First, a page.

Although Ralph Bunche's success in providing a permanent cease-fire and a peaceful settlement between the Arab and Jewish factions in the Near East in 1949, while simultaneously renewing the world's confidence in the United Nations, were the major vehicles that launched him into the international spotlight and contributed to his receipt of the Nobel Peace Prize in 1950, these were not by any means his only accomplishments. In fact, the Ralph Bunche represented in this painting had as yet to accomplish these feats. In 1948, when Betsy Graves Reyneau completed this portrait, Bunche was best known for his work for the State Department, where he was then associate chief of the Division of Dependent Area Affairs. Bunche had first been approached by the State Department in 1944, after high-ranking officers filed enthusiastic reports on his intelligence work at the outbreak of World War II. Despite his reputation as the foremost authority on colored peoples of the world, Bunche's appointment was opposed because of his racial background. Secretary of State Cordell Hull personally intervened to assure that Bunche was hired, marking the first time in history that an African American had been given a desk-level position in the State Department.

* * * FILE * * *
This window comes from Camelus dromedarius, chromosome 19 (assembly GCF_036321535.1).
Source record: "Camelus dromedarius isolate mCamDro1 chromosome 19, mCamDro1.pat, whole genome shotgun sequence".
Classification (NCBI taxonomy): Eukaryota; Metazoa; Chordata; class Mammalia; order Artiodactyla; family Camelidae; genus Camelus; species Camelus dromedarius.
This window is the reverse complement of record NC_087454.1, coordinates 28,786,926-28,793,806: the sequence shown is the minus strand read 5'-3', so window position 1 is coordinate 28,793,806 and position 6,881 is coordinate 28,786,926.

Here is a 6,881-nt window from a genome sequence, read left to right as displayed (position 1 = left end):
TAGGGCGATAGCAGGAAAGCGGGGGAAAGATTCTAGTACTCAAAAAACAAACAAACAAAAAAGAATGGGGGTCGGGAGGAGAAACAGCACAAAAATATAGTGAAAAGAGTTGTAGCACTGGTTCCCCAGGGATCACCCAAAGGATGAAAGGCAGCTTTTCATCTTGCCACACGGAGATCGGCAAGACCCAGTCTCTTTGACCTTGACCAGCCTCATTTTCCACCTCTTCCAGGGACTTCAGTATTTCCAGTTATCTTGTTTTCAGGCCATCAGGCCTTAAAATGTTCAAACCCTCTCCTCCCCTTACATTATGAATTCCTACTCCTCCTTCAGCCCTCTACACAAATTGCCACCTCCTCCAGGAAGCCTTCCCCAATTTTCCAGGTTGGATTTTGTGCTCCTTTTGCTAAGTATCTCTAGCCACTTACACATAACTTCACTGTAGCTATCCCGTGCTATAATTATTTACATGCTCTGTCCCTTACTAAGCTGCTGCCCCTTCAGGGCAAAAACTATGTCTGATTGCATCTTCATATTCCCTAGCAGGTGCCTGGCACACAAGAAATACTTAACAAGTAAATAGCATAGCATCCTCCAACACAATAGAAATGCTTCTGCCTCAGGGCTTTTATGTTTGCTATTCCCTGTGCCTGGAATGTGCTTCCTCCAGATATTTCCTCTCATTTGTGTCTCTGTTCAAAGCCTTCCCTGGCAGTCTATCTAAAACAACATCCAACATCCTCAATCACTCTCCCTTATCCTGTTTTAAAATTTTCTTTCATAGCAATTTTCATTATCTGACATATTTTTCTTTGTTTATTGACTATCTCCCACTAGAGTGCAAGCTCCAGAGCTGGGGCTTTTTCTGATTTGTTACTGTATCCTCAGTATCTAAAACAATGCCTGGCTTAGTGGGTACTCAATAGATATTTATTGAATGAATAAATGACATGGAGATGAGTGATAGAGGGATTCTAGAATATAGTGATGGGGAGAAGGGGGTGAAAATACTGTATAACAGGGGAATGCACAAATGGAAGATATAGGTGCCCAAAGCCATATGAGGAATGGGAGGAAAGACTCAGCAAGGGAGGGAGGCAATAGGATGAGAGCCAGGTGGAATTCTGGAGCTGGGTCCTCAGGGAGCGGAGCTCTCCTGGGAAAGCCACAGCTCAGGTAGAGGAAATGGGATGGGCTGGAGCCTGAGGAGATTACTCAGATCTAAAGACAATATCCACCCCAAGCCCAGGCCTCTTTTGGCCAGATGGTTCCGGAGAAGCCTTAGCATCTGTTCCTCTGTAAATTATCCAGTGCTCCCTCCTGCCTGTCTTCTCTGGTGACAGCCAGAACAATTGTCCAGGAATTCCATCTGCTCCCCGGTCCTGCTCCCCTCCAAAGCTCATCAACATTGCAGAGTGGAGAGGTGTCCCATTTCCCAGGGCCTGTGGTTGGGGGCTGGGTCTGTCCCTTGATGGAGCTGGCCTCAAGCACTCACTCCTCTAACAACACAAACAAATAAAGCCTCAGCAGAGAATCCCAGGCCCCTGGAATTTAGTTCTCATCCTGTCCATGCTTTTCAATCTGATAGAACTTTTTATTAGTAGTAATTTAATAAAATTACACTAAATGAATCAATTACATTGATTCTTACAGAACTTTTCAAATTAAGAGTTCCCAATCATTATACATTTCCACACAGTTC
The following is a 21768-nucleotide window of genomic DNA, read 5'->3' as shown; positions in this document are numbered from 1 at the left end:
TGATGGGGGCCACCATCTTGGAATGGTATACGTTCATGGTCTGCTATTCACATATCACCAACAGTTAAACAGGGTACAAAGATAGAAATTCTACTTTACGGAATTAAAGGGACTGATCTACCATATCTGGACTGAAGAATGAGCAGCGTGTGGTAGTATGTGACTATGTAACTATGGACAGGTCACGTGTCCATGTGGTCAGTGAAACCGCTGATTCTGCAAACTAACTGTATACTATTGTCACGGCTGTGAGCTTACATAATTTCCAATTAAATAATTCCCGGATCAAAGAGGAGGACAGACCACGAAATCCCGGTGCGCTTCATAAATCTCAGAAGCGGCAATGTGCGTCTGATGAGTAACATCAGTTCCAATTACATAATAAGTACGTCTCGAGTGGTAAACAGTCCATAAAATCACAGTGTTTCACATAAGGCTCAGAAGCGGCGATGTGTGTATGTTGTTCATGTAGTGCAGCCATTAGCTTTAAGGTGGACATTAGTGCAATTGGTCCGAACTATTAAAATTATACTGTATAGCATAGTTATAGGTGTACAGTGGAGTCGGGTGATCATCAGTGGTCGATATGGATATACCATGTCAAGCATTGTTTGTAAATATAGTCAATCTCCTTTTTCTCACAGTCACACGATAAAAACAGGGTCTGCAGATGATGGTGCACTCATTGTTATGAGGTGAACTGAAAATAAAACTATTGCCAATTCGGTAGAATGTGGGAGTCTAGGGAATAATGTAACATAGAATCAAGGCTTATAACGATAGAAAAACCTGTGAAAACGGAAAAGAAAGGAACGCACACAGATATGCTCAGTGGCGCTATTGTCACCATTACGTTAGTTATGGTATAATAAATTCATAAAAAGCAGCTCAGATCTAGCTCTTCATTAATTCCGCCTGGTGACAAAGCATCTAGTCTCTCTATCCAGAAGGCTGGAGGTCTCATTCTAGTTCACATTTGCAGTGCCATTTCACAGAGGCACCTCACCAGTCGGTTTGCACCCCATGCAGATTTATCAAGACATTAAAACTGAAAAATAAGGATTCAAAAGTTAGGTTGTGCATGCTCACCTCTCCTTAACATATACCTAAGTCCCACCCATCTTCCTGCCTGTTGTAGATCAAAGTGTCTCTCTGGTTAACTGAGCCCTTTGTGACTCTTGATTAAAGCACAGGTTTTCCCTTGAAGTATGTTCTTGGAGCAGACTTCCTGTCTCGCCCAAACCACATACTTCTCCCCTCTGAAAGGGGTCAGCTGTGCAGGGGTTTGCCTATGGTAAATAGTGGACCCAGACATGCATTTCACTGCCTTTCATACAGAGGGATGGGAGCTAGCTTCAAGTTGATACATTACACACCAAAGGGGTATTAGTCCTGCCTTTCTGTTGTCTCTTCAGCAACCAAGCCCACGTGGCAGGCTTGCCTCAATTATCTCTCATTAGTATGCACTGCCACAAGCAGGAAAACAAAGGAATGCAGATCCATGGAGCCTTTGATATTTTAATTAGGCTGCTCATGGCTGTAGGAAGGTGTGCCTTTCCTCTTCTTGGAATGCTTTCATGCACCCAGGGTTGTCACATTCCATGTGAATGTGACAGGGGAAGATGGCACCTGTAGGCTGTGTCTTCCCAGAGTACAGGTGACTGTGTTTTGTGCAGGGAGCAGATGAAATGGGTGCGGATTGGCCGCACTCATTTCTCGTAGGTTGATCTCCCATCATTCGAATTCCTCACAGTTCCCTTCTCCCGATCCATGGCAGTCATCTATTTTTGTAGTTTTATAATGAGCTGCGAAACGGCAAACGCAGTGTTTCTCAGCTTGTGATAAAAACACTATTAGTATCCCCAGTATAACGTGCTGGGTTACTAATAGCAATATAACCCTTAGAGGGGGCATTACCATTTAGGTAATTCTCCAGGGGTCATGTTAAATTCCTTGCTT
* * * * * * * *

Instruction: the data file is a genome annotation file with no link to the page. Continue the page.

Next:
Reyneau's portrait suggests Bunche's work in the State Department through the inclusion of a map of Africa and Asia in the background.
Betsey Graves Reyneau
Oil on canvas, 1948
National Portrait Gallery